Chemotaxis assay of MC3T3-E1 cells
Chemotaxis was evaluated using a blindwell chamber (BW200S; Neuro Probe Inc., Gaithersburg, MD, U.S.A.) as previously described.3,20 CaCl2, 1.8 or 4.8 mM, 300 μM neomycin sulfate, or 100 mM GdCl3 · 6H2O in serum-free Dulbecco's MEM were loaded in the lower chamber, which is separated from the upper well by a 5 mm membrane with 5-μm pores. MC3T3-E1 cells (1 × 105 cells/ml) were dissociated with trypsin-EDTA solution (GIBCO BRL), washed twice, suspended in serum-free α-MEM, and added to the upper chamber. After a 12-h incubation at 37°C, cells on the upper surface of the membrane that had not migrated were scraped from the membrane, and cells that had migrated to the opposite side of the membrane were fixed with methanol and stained with Giemsa. The cells that had migrated to the lower surface of the filter were counted in six high-power fields (×400) using a light microscope. For the purpose of comparison between multiple assays, the data were normalized as the fold increase in cellular chemotaxis relative to that of the control.
DNA synthesis in MC3T3-E1 cells
We assessed DNA synthesis in MC3T3-E1 cells using [3H]thymidine incorporation. MC3T3-E1 cells were dissociated by gentle scraping and repeated pipeting and seeded in 24-well (2.0 cm2) plates at a density of 1000 cells/well in 500 μl of α-MEM containing 10% fetal bovine serum as well as various concentrations of CaCl2, neomycin sulfate, or GdCl3 · 6H2O as indicated in Fig. 5. After a 48 h incubation at 37°C, cells were pulsed with [3H]thymidine (1 μCi/well). Incubations were terminated after overnight incubation by removal of the medium and addition of 5% trichloroacetic acid. Cells were scraped and transferred to microcentrifuge tubes. After centrifugation at 15,000g and removal of the supernatant, the precipitate was washed with 75% ethanol and desiccated at room temperature. The residual pellet was dissolved in 20 mM NaOH and 1% SDS, and a scintillation cocktail was added. Samples were counted in a liquid scintillation counter.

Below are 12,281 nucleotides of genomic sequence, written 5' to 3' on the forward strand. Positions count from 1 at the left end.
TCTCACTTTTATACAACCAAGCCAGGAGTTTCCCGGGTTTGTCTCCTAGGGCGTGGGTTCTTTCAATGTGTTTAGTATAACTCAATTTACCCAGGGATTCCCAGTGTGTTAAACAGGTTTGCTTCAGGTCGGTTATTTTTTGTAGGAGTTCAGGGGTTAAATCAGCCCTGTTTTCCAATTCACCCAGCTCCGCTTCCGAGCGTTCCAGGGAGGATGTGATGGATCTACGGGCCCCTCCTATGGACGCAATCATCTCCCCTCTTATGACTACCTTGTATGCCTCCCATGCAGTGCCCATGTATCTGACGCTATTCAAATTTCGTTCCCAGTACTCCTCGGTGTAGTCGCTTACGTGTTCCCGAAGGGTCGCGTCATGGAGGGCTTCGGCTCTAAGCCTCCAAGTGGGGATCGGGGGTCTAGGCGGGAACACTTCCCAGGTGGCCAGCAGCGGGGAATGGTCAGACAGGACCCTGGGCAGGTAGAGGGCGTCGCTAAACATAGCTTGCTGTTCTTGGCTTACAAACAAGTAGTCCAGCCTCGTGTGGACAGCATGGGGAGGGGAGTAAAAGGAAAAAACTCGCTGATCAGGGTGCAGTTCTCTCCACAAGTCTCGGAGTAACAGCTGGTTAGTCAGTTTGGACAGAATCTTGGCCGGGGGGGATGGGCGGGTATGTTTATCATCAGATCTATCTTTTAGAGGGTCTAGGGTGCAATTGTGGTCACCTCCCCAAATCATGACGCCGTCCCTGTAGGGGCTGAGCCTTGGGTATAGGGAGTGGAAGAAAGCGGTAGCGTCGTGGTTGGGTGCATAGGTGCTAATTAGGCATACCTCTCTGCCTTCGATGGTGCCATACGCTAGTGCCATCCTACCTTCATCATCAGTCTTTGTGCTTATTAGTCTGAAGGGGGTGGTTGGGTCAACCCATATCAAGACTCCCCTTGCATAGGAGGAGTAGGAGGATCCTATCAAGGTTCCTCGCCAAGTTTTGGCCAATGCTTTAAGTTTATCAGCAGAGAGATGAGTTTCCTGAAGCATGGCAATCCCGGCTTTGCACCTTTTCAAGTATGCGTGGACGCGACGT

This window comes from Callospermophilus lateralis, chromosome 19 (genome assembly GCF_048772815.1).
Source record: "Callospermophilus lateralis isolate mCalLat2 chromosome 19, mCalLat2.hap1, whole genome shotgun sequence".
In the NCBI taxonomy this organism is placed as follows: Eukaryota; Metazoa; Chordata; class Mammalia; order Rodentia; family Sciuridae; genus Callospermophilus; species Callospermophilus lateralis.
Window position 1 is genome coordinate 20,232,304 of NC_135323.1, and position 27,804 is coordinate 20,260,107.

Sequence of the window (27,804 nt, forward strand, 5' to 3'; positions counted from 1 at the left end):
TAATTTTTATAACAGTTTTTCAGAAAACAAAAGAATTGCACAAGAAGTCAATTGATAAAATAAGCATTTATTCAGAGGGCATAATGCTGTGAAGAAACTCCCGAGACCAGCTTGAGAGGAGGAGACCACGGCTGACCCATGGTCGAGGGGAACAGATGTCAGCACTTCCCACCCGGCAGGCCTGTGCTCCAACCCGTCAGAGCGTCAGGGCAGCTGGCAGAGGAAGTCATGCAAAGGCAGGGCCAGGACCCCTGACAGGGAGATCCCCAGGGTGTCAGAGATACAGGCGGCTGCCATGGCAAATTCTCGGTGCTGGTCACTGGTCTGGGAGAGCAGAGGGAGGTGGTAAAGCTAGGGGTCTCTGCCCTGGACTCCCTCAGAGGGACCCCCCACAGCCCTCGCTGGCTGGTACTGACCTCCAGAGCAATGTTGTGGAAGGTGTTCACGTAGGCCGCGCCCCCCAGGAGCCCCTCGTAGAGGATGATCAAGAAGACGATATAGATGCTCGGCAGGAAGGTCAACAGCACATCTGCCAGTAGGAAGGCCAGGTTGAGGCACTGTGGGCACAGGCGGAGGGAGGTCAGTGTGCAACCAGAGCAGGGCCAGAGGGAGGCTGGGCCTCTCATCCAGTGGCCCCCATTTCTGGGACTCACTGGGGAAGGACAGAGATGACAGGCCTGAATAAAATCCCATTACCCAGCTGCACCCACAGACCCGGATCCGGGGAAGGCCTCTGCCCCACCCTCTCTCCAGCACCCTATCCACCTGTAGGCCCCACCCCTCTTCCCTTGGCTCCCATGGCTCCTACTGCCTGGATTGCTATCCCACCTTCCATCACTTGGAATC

Results are expressed as the mean ± SEM. Statistical evaluation for differences between groups was done using one-way analysis of variance followed by Fisher's protected least significant difference. For all statistical tests, values of p < 0.05 were considered significant.
Immunoreactivity of CaR protein in MC3T3-E1 cells using CaR-specific antiserum
To clarify whether the CaR is expressed by osteoblasts, we investigated the presence of the receptor in the mouse clonal osteoblastic cell line, MC3T3-E1. Immunocytochemistry of MC3T3-E1 cells with a CaR-specific polyclonal antiserum revealed strong CaR staining (Fig. 1A), which was eliminated by preincubating the primary antiserum with the peptide against which it was raised (Fig. 1B).
We also performed Western analysis of CaR on proteins isolated from MC3T3-E1 cells. Bands were stained in proteins obtained from the two different batches of the cells in the presence of specific antiserum (Fig. 2, lanes 1 and 2). The molecular weight of the band at ∼150–160 kDa in each lane was of a size consistent with those of the intact, glycosylated human CaR (140–200 kDa),21 bovine parathyroid CaR (∼130–150 kDa),22 and mouse kidney CaR (∼140 kDa).23 The specificity of the anti-CaR antiserum used in this study was confirmed by the abolition of the bands following preabsorption of the anti-CaR antiserum with the peptide against which it was raised (Fig. 2, lanes 3 and 4). No immunoreactivity for mGluR1 was observed in proteins extracted from MC3T3-E1 cells by Western analysis using an anti-mGluR1 antiserum (Fig. 2, lanes 5 and 6).